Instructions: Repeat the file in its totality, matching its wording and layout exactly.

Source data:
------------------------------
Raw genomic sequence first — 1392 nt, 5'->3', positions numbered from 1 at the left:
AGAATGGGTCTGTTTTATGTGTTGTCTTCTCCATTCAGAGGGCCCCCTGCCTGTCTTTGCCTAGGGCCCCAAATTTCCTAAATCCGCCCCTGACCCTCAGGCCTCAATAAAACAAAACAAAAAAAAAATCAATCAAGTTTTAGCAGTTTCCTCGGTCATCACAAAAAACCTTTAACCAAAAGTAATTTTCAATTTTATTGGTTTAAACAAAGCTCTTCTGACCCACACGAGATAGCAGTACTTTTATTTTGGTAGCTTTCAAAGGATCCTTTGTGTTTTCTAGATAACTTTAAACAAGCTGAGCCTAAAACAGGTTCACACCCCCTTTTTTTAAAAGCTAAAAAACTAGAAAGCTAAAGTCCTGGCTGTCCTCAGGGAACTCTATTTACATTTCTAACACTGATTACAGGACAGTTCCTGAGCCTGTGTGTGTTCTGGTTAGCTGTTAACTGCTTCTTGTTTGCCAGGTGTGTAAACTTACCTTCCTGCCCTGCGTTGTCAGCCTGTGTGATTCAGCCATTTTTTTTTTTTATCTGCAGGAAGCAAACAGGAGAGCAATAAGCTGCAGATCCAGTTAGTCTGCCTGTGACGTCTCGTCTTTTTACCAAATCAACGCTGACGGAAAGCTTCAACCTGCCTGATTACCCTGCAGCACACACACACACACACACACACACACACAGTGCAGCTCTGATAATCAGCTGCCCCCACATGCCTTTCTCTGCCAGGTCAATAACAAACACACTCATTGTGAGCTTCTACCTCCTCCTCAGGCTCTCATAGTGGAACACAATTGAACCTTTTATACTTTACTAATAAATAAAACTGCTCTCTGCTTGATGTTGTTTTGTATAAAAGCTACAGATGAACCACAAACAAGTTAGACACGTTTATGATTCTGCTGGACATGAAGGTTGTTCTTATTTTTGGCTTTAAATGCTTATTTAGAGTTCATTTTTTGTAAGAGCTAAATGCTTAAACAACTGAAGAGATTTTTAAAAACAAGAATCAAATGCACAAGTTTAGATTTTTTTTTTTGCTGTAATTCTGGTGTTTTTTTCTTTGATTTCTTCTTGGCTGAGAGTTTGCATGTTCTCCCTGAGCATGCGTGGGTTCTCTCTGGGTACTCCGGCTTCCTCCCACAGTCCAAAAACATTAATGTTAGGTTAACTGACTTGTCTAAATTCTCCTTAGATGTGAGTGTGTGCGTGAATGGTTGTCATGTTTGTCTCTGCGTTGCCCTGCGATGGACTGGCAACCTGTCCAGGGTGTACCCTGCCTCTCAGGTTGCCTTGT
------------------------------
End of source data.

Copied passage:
Raw genomic sequence first — 1392 nt, 5'->3', positions numbered from 1 at the left:
AGAATGGGTCTGTTTTATGTGTTGTCTTCTCCATTCAGAGGGCCCCCTGCCTGTCTTTGCCTAGGGCCCCAAATTTCCTAAATCCGCCCCTGACCCTCAGGCCTCAATAAAACAAAACAAAAAAAAAATCAATCAAGTTTTAGCAGTTTCCTCGGTCATCACAAAAAACCTTTAACCAAAAGTAATTTTCAATTTTATTGGTTTAAACAAAGCTCTTCTGACCCACACGAGATAGCAGTACTTTTATTTTGGTAGCTTTCAAAGGATCCTTTGTGTTTTCTAGATAACTTTAAACAAGCTGAGCCTAAAACAGGTTCACACCCCCTTTTTTTAAAAGCTAAAAAACTAGAAAGCTAAAGTCCTGGCTGTCCTCAGGGAACTCTATTTACATTTCTAACACTGATTACAGGACAGTTCCTGAGCCTGTGTGTGTTCTGGTTAGCTGTTAACTGCTTCTTGTTTGCCAGGTGTGTAAACTTACCTTCCTGCCCTGCGTTGTCAGCCTGTGTGATTCAGCCATTTTTTTTTTTTATCTGCAGGAAGCAAACAGGAGAGCAATAAGCTGCAGATCCAGTTAGTCTGCCTGTGACGTCTCGTCTTTTTACCAAATCAACGCTGACGGAAAGCTTCAACCTGCCTGATTACCCTGCAGCACACACACACACACACACACACACACACAGTGCAGCTCTGATAATCAGCTGCCCCCACATGCCTTTCTCTGCCAGGTCAATAACAAACACACTCATTGTGAGCTTCTACCTCCTCCTCAGGCTCTCATAGTGGAACACAATTGAACCTTTTATACTTTACTAATAAATAAAACTGCTCTCTGCTTGATGTTGTTTTGTATAAAAGCTACAGATGAACCACAAACAAGTTAGACACGTTTATGATTCTGCTGGACATGAAGGTTGTTCTTATTTTTGGCTTTAAATGCTTATTTAGAGTTCATTTTTTGTAAGAGCTAAATGCTTAAACAACTGAAGAGATTTTTAAAAACAAGAATCAAATGCACAAGTTTAGATTTTTTTTTTTGCTGTAATTCTGGTGTTTTTTTCTTTGATTTCTTCTTGGCTGAGAGTTTGCATGTTCTCCCTGAGCATGCGTGGGTTCTCTCTGGGTACTCCGGCTTCCTCCCACAGTCCAAAAACATTAATGTTAGGTTAACTGACTTGTCTAAATTCTCCTTAGATGTGAGTGTGTGCGTGAATGGTTGTCATGTTTGTCTCTGCGTTGCCCTGCGATGGACTGGCAACCTGTCCAGGGTGTACCCTGCCTCTCAGGTTGCCTTGT